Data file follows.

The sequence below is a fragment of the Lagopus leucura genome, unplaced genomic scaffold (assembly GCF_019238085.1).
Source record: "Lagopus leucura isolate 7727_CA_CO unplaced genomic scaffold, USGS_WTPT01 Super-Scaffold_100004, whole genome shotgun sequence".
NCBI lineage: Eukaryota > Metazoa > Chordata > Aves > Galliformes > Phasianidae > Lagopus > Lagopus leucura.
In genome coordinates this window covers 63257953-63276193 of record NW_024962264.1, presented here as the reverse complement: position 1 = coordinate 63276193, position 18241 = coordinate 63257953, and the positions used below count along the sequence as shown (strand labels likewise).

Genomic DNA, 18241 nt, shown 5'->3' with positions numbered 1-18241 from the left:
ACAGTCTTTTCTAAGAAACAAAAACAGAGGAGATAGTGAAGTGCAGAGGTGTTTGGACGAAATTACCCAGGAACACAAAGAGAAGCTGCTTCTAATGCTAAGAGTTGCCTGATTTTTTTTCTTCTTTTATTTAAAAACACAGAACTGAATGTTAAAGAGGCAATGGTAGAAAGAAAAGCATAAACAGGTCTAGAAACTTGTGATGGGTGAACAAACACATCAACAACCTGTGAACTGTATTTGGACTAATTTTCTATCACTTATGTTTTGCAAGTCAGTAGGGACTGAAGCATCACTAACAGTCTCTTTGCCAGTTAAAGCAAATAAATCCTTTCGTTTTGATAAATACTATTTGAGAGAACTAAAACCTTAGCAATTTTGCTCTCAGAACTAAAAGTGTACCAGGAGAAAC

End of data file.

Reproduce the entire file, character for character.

The sequence below is a fragment of the Lagopus leucura genome, unplaced genomic scaffold (assembly GCF_019238085.1).
Source record: "Lagopus leucura isolate 7727_CA_CO unplaced genomic scaffold, USGS_WTPT01 Super-Scaffold_100004, whole genome shotgun sequence".
NCBI lineage: Eukaryota > Metazoa > Chordata > Aves > Galliformes > Phasianidae > Lagopus > Lagopus leucura.
In genome coordinates this window covers 63257953-63276193 of record NW_024962264.1, presented here as the reverse complement: position 1 = coordinate 63276193, position 18241 = coordinate 63257953, and the positions used below count along the sequence as shown (strand labels likewise).

Genomic DNA, 18241 nt, shown 5'->3' with positions numbered 1-18241 from the left:
ACAGTCTTTTCTAAGAAACAAAAACAGAGGAGATAGTGAAGTGCAGAGGTGTTTGGACGAAATTACCCAGGAACACAAAGAGAAGCTGCTTCTAATGCTAAGAGTTGCCTGATTTTTTTTCTTCTTTTATTTAAAAACACAGAACTGAATGTTAAAGAGGCAATGGTAGAAAGAAAAGCATAAACAGGTCTAGAAACTTGTGATGGGTGAACAAACACATCAACAACCTGTGAACTGTATTTGGACTAATTTTCTATCACTTATGTTTTGCAAGTCAGTAGGGACTGAAGCATCACTAACAGTCTCTTTGCCAGTTAAAGCAAATAAATCCTTTCGTTTTGATAAATACTATTTGAGAGAACTAAAACCTTAGCAATTTTGCTCTCAGAACTAAAAGTGTACCAGGAGAAAC